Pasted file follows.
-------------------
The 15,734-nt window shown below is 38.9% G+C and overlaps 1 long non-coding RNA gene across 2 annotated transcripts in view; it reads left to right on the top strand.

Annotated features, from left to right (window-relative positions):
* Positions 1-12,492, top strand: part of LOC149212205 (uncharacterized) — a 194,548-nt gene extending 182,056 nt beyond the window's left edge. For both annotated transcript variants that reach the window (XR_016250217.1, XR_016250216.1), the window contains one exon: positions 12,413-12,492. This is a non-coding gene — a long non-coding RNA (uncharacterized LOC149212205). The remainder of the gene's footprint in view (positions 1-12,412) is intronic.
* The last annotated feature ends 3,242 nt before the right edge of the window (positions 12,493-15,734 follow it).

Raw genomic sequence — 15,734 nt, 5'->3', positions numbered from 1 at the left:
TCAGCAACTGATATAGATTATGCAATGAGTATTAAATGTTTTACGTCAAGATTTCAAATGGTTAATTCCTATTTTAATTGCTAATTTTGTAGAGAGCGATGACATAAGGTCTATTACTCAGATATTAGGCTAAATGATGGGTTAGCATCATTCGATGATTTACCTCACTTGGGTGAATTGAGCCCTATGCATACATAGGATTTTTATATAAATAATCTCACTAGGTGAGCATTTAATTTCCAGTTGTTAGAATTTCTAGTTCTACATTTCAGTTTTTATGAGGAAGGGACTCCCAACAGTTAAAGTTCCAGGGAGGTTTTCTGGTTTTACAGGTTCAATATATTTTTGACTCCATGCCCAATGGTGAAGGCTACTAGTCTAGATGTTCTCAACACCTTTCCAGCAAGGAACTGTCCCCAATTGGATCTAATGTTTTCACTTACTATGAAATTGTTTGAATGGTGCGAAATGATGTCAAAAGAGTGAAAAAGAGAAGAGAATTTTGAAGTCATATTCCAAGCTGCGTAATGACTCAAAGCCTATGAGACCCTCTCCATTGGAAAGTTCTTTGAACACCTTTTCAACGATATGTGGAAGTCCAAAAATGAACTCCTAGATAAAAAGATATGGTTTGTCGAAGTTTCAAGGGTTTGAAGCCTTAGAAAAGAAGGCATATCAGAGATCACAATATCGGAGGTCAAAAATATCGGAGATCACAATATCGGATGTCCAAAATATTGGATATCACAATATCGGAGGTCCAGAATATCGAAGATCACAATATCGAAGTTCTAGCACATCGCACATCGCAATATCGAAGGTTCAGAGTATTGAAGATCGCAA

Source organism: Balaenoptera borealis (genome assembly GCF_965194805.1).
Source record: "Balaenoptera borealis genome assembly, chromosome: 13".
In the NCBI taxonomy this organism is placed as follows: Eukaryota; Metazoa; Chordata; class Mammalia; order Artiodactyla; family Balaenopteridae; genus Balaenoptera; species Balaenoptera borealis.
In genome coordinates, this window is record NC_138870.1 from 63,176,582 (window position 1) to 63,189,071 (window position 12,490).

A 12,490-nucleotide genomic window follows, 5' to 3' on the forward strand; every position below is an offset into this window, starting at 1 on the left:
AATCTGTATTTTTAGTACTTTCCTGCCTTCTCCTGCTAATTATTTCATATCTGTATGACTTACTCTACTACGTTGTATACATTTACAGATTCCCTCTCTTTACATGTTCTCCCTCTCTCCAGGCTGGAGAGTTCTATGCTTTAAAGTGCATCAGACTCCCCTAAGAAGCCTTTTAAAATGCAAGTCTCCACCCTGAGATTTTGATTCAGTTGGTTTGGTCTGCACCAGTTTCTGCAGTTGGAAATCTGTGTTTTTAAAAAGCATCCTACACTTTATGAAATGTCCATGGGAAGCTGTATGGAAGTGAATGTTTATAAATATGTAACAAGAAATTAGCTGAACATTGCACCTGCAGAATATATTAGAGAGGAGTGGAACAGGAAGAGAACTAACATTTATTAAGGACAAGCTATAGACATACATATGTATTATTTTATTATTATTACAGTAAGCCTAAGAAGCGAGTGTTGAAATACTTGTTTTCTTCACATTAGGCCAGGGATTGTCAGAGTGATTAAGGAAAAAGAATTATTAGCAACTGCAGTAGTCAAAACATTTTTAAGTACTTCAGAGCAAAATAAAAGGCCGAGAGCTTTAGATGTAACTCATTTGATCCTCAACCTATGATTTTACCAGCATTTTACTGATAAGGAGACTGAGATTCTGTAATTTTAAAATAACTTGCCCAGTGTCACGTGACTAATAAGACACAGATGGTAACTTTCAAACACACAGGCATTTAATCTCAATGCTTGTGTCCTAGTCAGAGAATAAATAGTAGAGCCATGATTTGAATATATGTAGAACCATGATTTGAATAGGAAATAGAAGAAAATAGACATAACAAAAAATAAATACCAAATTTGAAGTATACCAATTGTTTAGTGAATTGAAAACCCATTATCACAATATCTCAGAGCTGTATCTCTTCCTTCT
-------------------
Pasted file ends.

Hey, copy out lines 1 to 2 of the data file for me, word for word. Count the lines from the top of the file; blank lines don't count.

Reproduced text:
The 15,734-nt window shown below is 38.9% G+C and overlaps 1 long non-coding RNA gene across 2 annotated transcripts in view; it reads left to right on the top strand.

Annotated features, from left to right (window-relative positions):